Called “Appi ka centre” (elder sister’s centre) by the students – many of whom dropped out of school – the classes are held daily in the homes of teachers funded by Shazia Kidwai.
“It is amazing to watch the confidence on a girl’s face once she realises she can read,” said Ms Kidwai, who spends her holidays in Badagaon village in Uttar Pradesh to keep tabs on the girls’ progress. She also supervises their reading and writing tests.
“My first objective was to make them literate. Now many want to go to college. To see girls picking up a newspaper and reading gives me satisfaction,” she said.
“They may not read the main news and may only want to know what [Bollywood star] Katrina Kaif is doing. Still, it’s a start.”
The girls are taught English, Hindi, Urdu and maths with colourful posters on the alphabet and numbers tacked on the walls.
For some, it is their first classroom experience.
Dozens of girls and women have enrolled for high school after attending the free classes that Ms Kidwai started in 2010.
Thirty-two girls and women between 12 and 26 years of age attend the classes, which Ms Kidwai funds with her personal savings and her family’s support.
It has been a challenge convincing Indian parents that it was better to educate a potential breadwinner than to have them work as a farm labourer or handloom weaver.
Girls tended to marry young, meaning their attendance was not consistent. Nevertheless, Ms Kidwai was undaunted in promoting the benefits of education.
India’s national literacy rate is 74 per cent, but in her home state of Uttar Pradesh the literacy rate for women is 59 per cent.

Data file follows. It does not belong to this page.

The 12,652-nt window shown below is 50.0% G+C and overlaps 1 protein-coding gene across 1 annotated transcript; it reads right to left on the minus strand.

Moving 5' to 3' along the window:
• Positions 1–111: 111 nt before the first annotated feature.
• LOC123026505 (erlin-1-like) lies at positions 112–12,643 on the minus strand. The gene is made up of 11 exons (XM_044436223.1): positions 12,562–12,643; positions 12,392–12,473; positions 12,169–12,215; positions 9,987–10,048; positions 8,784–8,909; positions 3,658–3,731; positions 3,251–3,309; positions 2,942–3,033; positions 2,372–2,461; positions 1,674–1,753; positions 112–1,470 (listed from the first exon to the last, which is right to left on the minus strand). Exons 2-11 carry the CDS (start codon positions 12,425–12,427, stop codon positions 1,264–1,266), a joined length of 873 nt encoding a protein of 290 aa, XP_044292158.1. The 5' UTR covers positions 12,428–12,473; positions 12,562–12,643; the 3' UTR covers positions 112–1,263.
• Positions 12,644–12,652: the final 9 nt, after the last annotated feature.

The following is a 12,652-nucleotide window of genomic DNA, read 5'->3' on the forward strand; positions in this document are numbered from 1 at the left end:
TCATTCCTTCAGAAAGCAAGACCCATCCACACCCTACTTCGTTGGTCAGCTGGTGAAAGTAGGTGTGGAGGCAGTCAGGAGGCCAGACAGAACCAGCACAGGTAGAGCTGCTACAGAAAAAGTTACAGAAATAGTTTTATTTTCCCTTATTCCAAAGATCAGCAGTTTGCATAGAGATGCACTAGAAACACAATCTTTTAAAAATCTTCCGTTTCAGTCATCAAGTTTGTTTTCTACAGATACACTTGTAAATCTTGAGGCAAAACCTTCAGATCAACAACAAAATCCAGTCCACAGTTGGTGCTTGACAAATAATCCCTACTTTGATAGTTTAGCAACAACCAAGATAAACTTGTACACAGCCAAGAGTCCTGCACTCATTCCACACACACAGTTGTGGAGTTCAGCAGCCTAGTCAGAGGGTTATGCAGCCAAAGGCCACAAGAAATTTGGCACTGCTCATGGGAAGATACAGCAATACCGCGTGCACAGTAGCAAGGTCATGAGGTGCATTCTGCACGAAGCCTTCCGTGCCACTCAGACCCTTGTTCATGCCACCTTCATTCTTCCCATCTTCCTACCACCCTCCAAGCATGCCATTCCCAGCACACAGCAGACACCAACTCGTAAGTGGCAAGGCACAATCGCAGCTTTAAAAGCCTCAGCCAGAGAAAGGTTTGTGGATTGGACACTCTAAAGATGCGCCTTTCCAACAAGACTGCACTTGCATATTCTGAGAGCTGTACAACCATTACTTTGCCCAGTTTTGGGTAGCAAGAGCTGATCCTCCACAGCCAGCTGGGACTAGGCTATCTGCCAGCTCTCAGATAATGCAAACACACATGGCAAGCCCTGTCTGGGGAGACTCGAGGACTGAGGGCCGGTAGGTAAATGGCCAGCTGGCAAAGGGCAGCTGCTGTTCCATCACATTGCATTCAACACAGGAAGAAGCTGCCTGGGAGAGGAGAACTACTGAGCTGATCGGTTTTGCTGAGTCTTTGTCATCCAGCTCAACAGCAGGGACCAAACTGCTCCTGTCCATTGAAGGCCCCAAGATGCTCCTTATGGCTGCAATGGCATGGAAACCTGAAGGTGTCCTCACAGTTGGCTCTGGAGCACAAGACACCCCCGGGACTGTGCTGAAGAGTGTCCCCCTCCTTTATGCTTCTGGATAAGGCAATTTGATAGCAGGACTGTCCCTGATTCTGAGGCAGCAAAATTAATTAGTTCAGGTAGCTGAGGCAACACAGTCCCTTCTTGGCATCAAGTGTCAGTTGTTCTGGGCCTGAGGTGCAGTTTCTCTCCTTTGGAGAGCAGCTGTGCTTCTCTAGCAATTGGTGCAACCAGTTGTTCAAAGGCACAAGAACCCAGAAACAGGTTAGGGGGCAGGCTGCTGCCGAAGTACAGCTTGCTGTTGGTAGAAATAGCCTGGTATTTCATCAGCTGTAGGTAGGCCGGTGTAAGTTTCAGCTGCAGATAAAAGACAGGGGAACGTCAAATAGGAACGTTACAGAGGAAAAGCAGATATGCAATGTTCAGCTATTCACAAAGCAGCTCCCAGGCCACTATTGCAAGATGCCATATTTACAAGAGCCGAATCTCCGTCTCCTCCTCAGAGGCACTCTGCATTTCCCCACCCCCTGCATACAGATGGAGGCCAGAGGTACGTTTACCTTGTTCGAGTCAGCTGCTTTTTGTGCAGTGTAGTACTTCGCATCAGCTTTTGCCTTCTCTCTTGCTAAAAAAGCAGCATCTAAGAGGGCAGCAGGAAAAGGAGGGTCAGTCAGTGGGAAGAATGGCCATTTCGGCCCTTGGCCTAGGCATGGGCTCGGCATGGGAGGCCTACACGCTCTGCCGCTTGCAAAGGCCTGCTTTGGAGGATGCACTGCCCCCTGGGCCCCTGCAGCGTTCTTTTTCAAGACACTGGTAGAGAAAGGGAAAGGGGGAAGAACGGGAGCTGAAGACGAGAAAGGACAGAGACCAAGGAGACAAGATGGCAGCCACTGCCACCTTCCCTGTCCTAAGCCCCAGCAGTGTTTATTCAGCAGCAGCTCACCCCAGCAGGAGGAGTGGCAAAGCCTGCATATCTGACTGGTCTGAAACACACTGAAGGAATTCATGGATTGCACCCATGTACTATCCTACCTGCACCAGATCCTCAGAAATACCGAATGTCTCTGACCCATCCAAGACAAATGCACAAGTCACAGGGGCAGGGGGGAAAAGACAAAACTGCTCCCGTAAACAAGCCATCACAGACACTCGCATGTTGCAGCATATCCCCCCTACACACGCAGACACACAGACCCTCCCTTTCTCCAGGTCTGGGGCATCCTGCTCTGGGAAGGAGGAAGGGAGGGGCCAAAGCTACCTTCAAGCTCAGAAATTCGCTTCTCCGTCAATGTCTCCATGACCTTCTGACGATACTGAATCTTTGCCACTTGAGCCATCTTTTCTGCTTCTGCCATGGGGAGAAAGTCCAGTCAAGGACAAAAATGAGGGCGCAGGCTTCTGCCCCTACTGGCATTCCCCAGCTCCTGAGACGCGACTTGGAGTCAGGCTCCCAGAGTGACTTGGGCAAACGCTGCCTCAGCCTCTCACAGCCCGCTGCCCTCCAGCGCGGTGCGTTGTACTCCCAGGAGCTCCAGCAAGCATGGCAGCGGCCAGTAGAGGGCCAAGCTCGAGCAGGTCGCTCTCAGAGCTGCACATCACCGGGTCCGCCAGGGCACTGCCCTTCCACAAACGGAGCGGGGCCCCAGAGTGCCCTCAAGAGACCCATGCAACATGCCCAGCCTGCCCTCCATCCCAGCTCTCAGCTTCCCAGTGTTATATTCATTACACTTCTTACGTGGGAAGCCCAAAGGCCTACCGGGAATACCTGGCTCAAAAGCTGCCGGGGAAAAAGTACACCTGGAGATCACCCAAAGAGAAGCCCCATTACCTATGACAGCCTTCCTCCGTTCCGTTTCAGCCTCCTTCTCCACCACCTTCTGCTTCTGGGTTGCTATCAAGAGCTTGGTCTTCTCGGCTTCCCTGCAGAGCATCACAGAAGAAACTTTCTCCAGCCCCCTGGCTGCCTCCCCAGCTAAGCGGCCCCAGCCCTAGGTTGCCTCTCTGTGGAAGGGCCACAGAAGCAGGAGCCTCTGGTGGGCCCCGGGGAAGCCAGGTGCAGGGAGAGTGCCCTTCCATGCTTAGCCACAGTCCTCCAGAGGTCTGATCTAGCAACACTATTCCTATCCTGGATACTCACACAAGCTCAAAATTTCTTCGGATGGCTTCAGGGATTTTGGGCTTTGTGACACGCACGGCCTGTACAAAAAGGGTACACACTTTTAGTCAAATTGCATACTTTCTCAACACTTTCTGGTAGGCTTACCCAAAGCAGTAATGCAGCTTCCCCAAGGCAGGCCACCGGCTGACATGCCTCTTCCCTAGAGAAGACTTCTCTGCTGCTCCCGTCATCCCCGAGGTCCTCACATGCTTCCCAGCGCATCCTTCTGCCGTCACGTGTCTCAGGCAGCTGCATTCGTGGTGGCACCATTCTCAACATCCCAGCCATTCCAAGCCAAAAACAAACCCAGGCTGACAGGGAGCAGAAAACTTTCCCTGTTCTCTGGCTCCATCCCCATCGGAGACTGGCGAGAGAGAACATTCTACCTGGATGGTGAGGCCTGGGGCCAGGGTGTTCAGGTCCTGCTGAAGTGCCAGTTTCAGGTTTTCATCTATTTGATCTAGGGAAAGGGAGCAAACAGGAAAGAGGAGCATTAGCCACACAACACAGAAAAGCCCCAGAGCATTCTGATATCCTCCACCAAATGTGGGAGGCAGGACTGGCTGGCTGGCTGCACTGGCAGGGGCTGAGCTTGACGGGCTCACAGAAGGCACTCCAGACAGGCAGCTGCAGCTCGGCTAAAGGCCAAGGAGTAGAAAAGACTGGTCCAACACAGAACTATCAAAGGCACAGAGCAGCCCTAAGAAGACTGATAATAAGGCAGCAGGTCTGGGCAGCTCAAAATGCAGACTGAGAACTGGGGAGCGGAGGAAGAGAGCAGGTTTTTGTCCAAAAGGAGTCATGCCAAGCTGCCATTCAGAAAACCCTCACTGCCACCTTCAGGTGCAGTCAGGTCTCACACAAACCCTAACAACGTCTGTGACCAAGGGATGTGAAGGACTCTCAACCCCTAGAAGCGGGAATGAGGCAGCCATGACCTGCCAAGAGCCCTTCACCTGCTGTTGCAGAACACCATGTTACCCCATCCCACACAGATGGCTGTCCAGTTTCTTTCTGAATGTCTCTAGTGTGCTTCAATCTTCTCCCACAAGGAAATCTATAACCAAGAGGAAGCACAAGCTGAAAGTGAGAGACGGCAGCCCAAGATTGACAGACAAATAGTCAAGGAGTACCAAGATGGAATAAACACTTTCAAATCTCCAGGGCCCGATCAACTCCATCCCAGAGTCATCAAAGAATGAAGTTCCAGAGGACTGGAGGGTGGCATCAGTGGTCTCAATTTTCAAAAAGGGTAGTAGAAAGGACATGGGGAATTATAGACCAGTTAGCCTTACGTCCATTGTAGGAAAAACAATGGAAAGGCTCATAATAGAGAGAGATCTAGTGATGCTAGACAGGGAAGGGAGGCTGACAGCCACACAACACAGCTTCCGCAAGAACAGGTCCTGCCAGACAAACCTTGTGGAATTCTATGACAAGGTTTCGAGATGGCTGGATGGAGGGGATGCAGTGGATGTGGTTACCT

She started the classes to help raise the standards of young Muslim girls in villages nearby.
Schools in many parts of India are located away from villages, making parents apprehensive about having their daughters cycle or take the bus to school.
Ms Kidwai said her meetings with parents and children during her visits home gave her the idea to hold classes in villages.
Seema Khan, 20, is one of five teachers who instruct small classes of up to six students.
“Some have to be taught to colour between the lines. Some can’t write and have always used their thumbprint instead of signing documents,” said Ms Khan.
“Then they learn the alphabet, learn to sign their name and are so proud of themselves.
“The girls would say they have housework to do or shawls to embroider. We ask them to spare a few hours to learn something new.”
Women from nearby villages now approach the teachers to set up classes in their village.
“If these village level personal classes work and spread, it will improve the girls’ confidence,” said Khursheed Jehan, a retired principal of a nearby high school.
“We try our best to encourage the girls so that they don’t give up studying.
“Whether they are 18 or older, they can still get back into school. They should realise that they need not stop studying because of their age – that education is a lifelong pursuit.”
Courtesy : The National